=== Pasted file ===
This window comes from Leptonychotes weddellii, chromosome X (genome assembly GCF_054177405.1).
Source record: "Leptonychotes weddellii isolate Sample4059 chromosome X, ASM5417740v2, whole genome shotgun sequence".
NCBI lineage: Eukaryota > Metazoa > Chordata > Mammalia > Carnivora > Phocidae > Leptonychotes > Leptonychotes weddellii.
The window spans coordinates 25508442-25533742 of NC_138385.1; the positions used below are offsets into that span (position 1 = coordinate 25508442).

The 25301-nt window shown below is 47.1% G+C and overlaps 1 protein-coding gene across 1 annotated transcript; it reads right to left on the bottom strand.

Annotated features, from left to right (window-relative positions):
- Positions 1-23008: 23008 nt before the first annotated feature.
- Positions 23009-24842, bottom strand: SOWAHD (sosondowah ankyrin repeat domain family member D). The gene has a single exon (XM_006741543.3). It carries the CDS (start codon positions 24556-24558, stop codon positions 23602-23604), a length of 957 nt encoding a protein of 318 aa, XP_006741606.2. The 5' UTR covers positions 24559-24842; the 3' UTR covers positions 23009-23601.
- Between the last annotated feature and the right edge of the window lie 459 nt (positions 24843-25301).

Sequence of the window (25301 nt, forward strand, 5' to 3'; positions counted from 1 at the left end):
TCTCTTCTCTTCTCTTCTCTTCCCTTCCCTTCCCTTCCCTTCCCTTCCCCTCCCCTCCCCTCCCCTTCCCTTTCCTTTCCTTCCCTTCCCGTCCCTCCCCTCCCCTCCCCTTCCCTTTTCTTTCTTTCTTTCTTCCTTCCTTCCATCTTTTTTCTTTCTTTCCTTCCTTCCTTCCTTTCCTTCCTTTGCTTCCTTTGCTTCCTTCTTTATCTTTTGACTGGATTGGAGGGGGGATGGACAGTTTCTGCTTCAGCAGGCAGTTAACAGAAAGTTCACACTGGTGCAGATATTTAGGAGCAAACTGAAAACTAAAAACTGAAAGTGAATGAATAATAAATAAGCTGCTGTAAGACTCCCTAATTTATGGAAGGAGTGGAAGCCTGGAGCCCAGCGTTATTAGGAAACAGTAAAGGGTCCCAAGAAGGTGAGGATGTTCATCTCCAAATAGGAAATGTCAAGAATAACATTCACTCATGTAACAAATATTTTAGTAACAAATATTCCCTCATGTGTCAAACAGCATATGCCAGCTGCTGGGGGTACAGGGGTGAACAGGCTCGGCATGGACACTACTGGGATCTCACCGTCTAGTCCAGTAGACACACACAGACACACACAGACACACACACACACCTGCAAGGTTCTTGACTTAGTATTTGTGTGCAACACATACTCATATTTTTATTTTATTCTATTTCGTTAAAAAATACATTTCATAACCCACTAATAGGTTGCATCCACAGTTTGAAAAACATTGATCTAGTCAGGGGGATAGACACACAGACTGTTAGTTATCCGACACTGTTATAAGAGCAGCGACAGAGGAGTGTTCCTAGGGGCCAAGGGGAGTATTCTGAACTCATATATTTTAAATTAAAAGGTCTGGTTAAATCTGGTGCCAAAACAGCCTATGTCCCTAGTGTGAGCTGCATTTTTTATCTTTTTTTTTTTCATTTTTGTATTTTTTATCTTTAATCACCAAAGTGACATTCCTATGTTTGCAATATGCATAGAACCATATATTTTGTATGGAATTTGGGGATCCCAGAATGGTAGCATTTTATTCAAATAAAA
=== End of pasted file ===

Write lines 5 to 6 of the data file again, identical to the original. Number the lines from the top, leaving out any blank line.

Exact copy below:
The 25301-nt window shown below is 47.1% G+C and overlaps 1 protein-coding gene across 1 annotated transcript; it reads right to left on the bottom strand.

Annotated features, from left to right (window-relative positions):